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Mary F. Barbe, PhD

Professor, Cardiovascular Sciences
Professor, Aging + Cardiovascular Discovery Center (ACDC)
Professor, Center for Substance Abuse Research
Professor, Biomedical Education and Data Science
Professor, Neural Sciences

Mary Barbe
Contact Information

Contact Information



About Me

Research Interests

My focus is on two main areas of research: 1) the effect of repetition and force on musculoskeletal and neural systems, and their interaction in a unique rat model of work-related musculoskeletal disorder (also known as repetitive strain injury), and 2) examining surgical means of bladder reinnervation after sacral spinal root injury.

For the past 20 years, one of my areas of research focus is examining the effects of overuse injury on musculoskeletal tissues, specifically the effects of repetition and force on tissues as a consequence of an upper extremity Work-Related Musculoskeletal Disorders (a type of overuse injury), using a novel operant rat model developed in my laboratory. Using this unique model, I have examined the effects of varying levels of repetitive and forceful work tasks on musculoskeletal and nervous system pathophysiology, focusing on injury and inflammation initially, and how these processes induced tissue degeneration and sensorimotor dysfunction. I am currently exploring inducers of tissue fibrosis and degeneration occurring with overuse, as well as effective interventions for the inflammatory and fibrotic tissue changes as well as associated behavioral declines. This work is currently funded by NIAMS.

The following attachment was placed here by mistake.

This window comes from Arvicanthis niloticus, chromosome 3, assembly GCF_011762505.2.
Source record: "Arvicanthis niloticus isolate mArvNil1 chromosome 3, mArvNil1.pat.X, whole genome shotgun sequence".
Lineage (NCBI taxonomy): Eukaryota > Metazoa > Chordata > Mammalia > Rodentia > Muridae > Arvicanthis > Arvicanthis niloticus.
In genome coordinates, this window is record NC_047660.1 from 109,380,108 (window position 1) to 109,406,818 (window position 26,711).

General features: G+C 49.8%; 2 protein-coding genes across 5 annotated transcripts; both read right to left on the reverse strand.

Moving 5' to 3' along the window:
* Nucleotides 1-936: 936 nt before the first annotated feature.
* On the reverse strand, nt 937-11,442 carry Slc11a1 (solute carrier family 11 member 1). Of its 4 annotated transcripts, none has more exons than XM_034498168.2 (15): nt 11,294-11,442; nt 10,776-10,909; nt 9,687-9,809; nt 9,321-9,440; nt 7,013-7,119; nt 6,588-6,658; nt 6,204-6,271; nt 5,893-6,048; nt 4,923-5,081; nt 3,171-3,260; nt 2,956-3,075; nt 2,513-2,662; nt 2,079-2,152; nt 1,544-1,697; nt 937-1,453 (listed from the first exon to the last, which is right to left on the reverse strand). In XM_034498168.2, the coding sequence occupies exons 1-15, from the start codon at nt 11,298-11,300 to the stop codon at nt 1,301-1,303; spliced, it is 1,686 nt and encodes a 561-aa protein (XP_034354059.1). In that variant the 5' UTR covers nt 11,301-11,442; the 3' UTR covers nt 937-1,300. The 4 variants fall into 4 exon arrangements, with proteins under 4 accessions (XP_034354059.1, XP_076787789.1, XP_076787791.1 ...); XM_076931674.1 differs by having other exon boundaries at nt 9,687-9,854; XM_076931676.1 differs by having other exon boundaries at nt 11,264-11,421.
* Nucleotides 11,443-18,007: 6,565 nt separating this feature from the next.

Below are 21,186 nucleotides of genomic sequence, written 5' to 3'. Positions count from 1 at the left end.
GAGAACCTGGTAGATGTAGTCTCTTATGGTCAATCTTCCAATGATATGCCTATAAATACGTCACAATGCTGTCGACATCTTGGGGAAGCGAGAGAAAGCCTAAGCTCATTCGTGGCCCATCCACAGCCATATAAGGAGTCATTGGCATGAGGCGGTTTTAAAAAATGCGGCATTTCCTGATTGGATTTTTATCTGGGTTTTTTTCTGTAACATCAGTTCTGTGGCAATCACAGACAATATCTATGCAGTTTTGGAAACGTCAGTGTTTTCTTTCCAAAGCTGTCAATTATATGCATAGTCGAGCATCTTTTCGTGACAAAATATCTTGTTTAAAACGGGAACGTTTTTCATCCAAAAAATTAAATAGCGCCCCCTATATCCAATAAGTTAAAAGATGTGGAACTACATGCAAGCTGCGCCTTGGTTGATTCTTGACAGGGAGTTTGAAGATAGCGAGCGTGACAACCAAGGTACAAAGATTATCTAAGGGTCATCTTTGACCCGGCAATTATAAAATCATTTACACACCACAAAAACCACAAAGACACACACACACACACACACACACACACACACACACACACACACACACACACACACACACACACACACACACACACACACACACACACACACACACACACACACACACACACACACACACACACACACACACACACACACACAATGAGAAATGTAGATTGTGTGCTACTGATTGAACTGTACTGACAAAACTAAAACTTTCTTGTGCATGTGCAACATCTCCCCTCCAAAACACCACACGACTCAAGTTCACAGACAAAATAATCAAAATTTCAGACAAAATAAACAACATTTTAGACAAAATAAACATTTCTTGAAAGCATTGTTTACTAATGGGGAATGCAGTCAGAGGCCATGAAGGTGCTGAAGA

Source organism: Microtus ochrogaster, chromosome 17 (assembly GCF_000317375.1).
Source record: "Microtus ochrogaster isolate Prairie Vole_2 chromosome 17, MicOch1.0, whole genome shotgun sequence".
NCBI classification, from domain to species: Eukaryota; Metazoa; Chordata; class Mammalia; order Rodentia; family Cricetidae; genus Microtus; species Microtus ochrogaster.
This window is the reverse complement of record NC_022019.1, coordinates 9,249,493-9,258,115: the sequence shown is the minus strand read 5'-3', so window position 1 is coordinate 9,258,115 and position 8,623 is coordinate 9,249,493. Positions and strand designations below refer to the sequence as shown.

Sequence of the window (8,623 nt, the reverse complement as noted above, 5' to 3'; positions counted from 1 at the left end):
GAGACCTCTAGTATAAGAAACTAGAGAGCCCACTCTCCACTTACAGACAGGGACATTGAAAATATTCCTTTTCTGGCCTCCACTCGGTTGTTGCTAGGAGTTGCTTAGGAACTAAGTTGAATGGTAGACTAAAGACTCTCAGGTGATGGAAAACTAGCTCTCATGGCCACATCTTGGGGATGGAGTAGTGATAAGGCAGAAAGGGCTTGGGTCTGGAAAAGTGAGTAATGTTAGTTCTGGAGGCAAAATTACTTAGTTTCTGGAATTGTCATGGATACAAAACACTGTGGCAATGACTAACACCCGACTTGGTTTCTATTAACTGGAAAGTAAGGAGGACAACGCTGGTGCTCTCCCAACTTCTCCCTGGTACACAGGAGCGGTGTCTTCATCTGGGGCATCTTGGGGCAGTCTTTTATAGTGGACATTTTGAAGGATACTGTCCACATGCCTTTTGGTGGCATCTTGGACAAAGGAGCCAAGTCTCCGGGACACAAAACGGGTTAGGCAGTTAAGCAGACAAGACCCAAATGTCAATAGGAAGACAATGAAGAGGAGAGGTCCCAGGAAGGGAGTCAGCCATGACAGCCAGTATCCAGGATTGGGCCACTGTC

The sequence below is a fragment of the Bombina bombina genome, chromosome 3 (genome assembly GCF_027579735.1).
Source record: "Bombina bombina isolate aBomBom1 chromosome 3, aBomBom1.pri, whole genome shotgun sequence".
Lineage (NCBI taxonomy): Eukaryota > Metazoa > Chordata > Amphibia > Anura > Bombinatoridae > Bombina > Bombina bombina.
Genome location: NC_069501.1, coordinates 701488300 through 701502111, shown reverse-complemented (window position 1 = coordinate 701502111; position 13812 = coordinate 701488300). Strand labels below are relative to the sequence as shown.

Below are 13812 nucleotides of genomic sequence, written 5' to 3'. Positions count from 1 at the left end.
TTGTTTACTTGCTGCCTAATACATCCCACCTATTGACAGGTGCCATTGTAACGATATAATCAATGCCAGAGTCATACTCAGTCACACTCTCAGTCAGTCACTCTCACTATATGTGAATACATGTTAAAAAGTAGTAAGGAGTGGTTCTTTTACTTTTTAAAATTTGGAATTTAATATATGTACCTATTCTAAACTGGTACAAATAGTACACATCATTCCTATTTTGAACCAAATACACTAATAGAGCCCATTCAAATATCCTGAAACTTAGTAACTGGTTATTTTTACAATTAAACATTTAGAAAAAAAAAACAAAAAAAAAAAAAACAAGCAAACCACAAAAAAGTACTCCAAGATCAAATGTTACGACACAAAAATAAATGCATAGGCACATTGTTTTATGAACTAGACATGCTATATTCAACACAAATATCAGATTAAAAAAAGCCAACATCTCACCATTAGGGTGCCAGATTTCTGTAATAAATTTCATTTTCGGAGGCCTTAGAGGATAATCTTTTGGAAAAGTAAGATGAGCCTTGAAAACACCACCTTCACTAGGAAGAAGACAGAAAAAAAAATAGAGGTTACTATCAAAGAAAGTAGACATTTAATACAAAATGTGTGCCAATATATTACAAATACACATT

I am also currently examining means of successful reinnervation of bladder and urethral sphincter targets after spinal root injury in collaboration with Dr. Michael Ruggieri who recently retired from The Lewis Katz School of Medicine at Temple University. We have shown that functional reinnervation (using electrophysiology) and recentralization (using neuroanatomical tract tracing) of the bladder can occur using a number of surgical strategies, including: homotopic reconnection of severed sacral roots innervating the bladder, as well as heterotopic reconnection using genitofemoral or femoral nerves that originate from more rostral spinal cord segments. We have also shown successful reinnervation of the external urethral sphincter using the pudendal nerve. This work is currently funded by NINDS.

Education, Training & Credentials

Educational Background

  • Postdoctoral Research Fellowship, Anatomy and Neurobiology, The Medical College of Pennsylvania, 1991
  • PhD, Anatomy, Bowman Gray School of Medicine, Wake Forest University, Winston-Salem, NC, 1987
  • BA, Biology, University of North Carolina, Chapel Hill, NC, 1982


  • American Society for Bone and Mineral Research
  • American Association of Anatomists
  • Advances in Matrix Mineralization
  • Human Factors and Ergonomics Society
  • Orthopaedic Research Society
  • Society for Neuroscience

Digital Bibliography

View PubMed Publications